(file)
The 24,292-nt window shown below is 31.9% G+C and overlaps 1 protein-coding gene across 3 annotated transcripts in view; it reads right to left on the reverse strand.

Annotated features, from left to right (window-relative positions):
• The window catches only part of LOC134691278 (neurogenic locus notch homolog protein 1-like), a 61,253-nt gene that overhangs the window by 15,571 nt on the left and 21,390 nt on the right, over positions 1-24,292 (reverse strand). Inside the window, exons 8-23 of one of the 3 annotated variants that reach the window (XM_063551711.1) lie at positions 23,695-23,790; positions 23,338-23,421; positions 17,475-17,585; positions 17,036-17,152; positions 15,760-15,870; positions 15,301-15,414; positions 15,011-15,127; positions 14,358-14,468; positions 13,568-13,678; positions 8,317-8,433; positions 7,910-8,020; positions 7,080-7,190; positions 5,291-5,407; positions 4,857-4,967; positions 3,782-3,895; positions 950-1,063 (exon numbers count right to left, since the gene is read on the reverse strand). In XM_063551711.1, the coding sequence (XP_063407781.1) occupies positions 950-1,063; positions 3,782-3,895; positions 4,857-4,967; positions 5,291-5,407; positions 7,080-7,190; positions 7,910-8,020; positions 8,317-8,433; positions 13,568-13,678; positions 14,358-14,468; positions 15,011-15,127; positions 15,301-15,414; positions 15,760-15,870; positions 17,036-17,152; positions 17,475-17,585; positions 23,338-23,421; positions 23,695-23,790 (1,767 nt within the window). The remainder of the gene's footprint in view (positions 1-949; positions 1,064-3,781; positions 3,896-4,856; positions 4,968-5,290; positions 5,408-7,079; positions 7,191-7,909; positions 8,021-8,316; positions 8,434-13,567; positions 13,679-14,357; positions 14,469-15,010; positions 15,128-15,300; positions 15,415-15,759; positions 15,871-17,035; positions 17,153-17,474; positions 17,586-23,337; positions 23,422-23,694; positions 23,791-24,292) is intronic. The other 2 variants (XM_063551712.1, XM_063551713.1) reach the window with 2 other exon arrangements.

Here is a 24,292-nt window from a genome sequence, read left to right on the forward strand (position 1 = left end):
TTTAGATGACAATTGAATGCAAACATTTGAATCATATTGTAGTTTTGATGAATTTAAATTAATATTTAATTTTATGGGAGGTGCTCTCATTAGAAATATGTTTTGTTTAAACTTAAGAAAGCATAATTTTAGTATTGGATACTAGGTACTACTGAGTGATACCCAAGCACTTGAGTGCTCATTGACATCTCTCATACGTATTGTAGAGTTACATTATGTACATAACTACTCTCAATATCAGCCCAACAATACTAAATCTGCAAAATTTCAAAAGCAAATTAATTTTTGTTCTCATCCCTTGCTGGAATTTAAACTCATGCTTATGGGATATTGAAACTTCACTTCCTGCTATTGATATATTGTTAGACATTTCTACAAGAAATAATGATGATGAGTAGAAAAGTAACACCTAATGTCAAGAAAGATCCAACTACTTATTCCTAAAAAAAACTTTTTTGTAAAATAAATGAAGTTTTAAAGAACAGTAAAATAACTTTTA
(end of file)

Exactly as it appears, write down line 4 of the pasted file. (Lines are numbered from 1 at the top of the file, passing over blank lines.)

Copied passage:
Here is a 24,292-nt window from a genome sequence, read left to right on the forward strand (position 1 = left end):